DeDollarisation – Is it the end for the Dollar?
Dedollarisation is a process of substituting US dollar as the currency used for (i) trading oil and/ or other commodities, (ii) buying US dollars for the forex reserves, (iii) bilateral trade agreements, and (iv) dollar-denominated assets.
Following the WW1, US Dollar began replacing the Pound Sterling as international reserve currency. After the second World War, U.S emerged even more stronger superpower than before. This led to the Bretton Woods Agreement of 1944 established the post-war international monetary system, with the U.S. dollar ascending to become the world’s primary reserve currency for international trade, and the only post-war currency linked to gold at $35 per troy ounce.
By 1960s, due to high competition between European, Japanese and US exports, there was a large supply of dollars around the world, making it difficult to back dollars with gold. President Nixon ceased the direct convertibility of U.S. dollars to gold in 1971. This ended both the gold standard and the limit on the amount of currency that could be printed.
However, many countries are now looking for an alternative for the international reserve currency. With economic sanctions on Russia due to the Ukraine war, Moscow and Beijing teamed up against the reliance of Dollar. The ruble-yuan trade has increased eighty-fold. Russia and Iran are also working together to launch a cryptocurrency backed by gold, according to Russian news agency Vedmosti.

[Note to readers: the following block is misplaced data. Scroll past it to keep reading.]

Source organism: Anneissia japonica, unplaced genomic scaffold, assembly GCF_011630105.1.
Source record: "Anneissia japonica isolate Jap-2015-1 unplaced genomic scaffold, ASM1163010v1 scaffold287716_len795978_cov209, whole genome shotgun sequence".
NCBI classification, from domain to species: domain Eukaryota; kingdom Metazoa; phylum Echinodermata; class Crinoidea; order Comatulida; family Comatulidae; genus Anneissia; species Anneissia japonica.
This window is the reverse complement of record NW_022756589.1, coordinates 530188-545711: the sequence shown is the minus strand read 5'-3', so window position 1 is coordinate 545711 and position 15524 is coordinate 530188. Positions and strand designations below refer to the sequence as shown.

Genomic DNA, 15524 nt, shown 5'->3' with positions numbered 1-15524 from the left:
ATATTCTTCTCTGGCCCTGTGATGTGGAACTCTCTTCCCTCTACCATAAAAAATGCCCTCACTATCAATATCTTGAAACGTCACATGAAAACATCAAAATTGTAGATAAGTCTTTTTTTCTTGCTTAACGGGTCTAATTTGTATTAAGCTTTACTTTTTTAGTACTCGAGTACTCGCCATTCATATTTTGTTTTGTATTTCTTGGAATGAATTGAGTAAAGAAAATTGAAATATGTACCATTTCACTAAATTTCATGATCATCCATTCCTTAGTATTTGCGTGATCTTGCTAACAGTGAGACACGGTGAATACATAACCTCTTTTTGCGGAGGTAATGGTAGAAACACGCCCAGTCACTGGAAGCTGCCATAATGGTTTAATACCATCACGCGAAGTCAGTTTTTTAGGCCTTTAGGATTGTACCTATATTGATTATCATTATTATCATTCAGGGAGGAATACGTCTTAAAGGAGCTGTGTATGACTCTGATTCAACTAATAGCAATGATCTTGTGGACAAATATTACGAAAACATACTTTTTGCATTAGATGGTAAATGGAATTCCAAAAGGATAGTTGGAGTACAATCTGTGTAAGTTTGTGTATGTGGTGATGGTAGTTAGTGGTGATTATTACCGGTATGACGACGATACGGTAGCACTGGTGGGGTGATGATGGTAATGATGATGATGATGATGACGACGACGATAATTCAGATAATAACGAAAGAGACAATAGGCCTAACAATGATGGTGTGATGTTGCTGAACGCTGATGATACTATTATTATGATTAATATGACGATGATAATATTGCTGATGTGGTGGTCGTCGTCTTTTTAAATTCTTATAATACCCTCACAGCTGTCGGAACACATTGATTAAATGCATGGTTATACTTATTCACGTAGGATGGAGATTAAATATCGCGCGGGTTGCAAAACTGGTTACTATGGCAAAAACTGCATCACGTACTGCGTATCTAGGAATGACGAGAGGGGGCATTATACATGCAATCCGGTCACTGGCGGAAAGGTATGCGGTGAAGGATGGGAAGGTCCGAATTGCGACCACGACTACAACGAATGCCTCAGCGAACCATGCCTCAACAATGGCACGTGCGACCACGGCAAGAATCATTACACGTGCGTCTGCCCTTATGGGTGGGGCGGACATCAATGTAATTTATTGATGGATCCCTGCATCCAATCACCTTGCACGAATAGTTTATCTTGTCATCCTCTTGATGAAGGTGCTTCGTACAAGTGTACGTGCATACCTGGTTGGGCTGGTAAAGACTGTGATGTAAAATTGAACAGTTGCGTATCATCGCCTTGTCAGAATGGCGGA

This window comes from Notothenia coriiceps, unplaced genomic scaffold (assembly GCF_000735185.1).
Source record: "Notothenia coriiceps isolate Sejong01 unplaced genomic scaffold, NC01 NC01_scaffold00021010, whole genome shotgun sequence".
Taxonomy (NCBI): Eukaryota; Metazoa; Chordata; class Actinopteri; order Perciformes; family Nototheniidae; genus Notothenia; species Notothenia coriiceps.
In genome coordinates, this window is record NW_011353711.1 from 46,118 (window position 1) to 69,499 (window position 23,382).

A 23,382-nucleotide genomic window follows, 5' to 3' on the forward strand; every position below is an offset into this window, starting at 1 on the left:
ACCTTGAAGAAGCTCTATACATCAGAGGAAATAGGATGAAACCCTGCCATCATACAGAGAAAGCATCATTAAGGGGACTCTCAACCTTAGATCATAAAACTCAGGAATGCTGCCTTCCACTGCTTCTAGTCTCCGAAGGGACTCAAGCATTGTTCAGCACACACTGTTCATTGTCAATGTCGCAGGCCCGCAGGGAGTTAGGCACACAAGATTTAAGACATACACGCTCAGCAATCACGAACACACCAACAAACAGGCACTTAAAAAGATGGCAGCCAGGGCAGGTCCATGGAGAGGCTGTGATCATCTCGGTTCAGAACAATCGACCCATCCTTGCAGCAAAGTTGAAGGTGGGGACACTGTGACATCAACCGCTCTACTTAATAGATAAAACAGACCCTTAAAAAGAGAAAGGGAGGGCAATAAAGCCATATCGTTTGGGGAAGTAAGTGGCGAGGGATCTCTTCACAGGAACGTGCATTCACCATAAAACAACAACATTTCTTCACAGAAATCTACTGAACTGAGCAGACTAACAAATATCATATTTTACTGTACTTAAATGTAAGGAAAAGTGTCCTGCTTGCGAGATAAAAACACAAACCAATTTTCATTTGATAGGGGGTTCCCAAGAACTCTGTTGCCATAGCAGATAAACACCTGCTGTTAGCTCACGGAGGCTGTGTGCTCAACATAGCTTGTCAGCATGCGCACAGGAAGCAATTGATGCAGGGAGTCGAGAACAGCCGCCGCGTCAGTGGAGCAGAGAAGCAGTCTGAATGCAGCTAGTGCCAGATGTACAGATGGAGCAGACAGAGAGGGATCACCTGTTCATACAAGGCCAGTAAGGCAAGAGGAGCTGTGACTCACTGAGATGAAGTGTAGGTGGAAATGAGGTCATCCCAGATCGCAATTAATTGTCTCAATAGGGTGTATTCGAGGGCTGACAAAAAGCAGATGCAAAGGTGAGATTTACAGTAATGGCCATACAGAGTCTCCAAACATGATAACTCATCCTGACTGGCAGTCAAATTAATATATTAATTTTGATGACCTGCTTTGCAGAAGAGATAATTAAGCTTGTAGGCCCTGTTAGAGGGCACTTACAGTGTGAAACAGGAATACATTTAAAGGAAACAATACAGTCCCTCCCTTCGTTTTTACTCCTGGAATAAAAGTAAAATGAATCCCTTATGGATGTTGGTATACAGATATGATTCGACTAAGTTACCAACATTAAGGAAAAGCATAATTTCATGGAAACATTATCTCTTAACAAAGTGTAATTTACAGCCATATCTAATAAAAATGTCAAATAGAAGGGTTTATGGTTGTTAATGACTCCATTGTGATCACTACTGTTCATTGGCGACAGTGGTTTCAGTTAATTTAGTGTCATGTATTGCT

- In recent months, Brazil and Argentina have discussed the creation of a common currency for the two largest economies in South America.
- In a conference in Singapore in January, multiple former Southeast Asian officials spoke about de-dollarization efforts underway.
- The UAE and India are in talks to use rupees to trade non-oil commodities in a shift away from the dollar, according to Reuters.
- For the first time in 48 years, Saudi Arabia said that the oil-rich nation is open to trading in currencies besides the U.S. dollar.